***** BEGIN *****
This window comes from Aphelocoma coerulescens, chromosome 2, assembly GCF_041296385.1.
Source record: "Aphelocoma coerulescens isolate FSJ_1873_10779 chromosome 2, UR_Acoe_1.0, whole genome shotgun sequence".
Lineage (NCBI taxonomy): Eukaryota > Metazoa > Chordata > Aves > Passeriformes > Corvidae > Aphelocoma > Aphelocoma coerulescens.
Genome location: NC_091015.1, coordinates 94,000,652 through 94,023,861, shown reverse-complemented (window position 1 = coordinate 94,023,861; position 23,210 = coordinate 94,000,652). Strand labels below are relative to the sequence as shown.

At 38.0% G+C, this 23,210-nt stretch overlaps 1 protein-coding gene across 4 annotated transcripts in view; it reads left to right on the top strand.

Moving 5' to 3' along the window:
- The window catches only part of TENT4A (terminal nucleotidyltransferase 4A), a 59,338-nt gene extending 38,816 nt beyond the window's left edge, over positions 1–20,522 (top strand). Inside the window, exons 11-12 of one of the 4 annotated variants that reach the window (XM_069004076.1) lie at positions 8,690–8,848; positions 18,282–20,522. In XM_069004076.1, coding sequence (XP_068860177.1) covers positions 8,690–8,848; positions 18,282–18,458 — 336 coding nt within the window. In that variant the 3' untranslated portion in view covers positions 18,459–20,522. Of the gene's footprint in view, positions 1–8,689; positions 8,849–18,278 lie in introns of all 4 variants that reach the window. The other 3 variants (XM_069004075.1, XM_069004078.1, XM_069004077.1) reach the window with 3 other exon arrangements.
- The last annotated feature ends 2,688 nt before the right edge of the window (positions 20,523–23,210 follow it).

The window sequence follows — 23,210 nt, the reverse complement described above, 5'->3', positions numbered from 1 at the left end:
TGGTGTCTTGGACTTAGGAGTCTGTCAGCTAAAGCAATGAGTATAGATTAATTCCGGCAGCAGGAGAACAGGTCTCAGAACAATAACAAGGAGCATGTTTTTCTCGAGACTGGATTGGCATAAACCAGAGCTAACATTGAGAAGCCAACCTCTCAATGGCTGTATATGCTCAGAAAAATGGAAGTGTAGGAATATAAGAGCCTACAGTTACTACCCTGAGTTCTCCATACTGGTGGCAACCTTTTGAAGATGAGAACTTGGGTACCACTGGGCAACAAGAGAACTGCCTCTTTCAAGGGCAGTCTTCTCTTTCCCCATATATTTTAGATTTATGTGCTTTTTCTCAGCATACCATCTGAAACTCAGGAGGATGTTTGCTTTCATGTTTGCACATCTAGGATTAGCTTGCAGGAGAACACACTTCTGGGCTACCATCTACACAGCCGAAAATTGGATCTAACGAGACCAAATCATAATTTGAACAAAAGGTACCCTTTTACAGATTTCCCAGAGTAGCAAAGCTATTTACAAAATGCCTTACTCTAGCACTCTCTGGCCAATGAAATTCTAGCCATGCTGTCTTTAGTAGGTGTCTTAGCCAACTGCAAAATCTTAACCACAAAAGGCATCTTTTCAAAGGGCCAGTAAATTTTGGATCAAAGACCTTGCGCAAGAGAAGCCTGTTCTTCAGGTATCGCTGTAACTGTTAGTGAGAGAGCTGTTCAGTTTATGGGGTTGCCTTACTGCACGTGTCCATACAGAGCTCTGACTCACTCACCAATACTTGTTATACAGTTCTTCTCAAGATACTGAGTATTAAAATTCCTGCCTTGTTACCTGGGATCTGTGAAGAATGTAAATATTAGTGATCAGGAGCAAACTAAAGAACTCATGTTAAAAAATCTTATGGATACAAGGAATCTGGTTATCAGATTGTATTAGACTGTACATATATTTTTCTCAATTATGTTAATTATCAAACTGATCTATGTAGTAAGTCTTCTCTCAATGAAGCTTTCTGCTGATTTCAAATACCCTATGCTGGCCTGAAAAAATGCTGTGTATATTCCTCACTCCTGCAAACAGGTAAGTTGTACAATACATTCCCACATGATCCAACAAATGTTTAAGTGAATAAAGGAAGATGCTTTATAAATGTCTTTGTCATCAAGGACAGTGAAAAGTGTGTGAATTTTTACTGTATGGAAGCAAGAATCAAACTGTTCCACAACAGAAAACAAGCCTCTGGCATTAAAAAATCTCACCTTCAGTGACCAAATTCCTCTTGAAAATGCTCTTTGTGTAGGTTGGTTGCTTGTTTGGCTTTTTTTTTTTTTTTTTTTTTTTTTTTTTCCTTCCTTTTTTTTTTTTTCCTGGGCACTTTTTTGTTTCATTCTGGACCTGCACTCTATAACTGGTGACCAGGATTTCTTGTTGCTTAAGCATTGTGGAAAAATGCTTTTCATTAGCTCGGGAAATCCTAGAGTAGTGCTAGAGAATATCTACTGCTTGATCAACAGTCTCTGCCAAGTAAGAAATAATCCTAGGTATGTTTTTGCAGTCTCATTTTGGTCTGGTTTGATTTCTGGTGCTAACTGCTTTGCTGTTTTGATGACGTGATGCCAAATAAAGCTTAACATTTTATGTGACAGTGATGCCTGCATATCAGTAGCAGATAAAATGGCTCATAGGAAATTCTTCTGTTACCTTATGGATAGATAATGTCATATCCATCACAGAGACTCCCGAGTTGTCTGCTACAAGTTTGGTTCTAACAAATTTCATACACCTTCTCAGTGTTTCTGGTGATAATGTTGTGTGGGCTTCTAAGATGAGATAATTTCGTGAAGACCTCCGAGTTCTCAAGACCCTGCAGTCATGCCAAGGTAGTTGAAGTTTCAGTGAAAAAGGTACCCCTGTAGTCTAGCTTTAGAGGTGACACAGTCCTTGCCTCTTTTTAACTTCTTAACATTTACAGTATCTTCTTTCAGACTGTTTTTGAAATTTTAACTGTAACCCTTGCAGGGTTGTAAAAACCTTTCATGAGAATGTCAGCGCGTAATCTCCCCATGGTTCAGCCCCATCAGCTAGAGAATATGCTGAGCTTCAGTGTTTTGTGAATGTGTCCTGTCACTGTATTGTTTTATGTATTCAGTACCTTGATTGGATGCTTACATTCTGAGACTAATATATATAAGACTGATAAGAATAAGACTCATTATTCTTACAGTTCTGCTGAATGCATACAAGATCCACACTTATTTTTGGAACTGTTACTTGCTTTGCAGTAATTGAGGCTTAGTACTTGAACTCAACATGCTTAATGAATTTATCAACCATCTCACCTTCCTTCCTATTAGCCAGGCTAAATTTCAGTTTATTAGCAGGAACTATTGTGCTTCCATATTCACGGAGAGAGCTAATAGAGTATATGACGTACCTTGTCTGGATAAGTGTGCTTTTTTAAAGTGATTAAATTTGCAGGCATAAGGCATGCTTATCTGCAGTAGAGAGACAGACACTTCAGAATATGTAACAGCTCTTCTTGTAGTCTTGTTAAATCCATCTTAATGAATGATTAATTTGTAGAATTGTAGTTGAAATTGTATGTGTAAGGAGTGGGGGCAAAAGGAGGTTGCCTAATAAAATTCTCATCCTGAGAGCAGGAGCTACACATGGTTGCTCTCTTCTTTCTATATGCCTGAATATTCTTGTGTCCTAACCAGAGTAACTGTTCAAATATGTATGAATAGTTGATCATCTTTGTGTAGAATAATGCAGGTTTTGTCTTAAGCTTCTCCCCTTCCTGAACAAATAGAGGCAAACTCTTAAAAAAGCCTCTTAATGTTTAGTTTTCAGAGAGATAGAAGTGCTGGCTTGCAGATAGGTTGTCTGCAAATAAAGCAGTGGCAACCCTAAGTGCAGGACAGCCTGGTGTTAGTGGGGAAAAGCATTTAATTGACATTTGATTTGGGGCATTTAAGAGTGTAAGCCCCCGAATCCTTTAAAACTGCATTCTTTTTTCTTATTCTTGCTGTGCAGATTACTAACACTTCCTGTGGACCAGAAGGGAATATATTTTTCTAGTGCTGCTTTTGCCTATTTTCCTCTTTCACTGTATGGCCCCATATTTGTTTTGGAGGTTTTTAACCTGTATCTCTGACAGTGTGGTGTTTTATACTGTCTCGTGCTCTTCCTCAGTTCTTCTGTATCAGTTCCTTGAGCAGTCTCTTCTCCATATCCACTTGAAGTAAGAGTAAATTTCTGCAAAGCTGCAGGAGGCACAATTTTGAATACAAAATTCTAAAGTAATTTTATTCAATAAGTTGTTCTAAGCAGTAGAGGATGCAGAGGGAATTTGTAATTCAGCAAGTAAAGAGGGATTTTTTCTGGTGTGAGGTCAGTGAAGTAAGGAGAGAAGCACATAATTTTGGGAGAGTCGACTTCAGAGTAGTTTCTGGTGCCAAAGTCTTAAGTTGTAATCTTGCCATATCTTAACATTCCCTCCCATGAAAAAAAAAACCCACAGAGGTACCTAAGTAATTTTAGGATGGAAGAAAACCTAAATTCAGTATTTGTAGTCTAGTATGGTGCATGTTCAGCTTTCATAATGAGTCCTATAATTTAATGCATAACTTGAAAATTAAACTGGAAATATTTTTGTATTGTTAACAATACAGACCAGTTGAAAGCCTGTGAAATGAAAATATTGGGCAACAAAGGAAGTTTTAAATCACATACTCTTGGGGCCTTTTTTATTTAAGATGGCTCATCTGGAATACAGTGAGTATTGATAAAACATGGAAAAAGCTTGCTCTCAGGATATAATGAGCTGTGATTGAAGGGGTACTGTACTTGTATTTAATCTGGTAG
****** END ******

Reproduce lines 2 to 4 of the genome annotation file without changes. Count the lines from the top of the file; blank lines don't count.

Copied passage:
Source record: "Aphelocoma coerulescens isolate FSJ_1873_10779 chromosome 2, UR_Acoe_1.0, whole genome shotgun sequence".
Lineage (NCBI taxonomy): Eukaryota > Metazoa > Chordata > Aves > Passeriformes > Corvidae > Aphelocoma > Aphelocoma coerulescens.
Genome location: NC_091015.1, coordinates 94,000,652 through 94,023,861, shown reverse-complemented (window position 1 = coordinate 94,023,861; position 23,210 = coordinate 94,000,652). Strand labels below are relative to the sequence as shown.